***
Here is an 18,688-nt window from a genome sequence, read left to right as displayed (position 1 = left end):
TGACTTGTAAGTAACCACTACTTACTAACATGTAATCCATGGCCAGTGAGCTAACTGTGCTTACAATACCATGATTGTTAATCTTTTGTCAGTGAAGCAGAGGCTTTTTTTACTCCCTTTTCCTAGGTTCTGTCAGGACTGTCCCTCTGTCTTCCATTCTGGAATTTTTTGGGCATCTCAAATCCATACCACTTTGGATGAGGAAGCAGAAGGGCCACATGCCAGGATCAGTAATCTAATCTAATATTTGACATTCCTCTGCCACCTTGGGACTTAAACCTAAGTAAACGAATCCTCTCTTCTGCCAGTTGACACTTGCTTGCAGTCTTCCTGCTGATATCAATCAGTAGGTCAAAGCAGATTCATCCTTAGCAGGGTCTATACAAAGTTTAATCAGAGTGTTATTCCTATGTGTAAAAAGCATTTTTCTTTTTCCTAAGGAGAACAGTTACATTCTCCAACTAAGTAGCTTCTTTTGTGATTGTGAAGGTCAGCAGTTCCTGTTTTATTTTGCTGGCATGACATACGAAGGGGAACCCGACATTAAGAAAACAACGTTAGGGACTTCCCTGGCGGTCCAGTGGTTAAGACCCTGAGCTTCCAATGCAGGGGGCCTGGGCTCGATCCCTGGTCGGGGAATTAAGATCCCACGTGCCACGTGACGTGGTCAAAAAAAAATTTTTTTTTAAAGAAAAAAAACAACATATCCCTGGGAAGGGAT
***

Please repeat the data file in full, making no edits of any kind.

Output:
Here is an 18,688-nt window from a genome sequence, read left to right as displayed (position 1 = left end):
TGACTTGTAAGTAACCACTACTTACTAACATGTAATCCATGGCCAGTGAGCTAACTGTGCTTACAATACCATGATTGTTAATCTTTTGTCAGTGAAGCAGAGGCTTTTTTTACTCCCTTTTCCTAGGTTCTGTCAGGACTGTCCCTCTGTCTTCCATTCTGGAATTTTTTGGGCATCTCAAATCCATACCACTTTGGATGAGGAAGCAGAAGGGCCACATGCCAGGATCAGTAATCTAATCTAATATTTGACATTCCTCTGCCACCTTGGGACTTAAACCTAAGTAAACGAATCCTCTCTTCTGCCAGTTGACACTTGCTTGCAGTCTTCCTGCTGATATCAATCAGTAGGTCAAAGCAGATTCATCCTTAGCAGGGTCTATACAAAGTTTAATCAGAGTGTTATTCCTATGTGTAAAAAGCATTTTTCTTTTTCCTAAGGAGAACAGTTACATTCTCCAACTAAGTAGCTTCTTTTGTGATTGTGAAGGTCAGCAGTTCCTGTTTTATTTTGCTGGCATGACATACGAAGGGGAACCCGACATTAAGAAAACAACGTTAGGGACTTCCCTGGCGGTCCAGTGGTTAAGACCCTGAGCTTCCAATGCAGGGGGCCTGGGCTCGATCCCTGGTCGGGGAATTAAGATCCCACGTGCCACGTGACGTGGTCAAAAAAAAATTTTTTTTTAAAGAAAAAAAACAACATATCCCTGGGAAGGGAT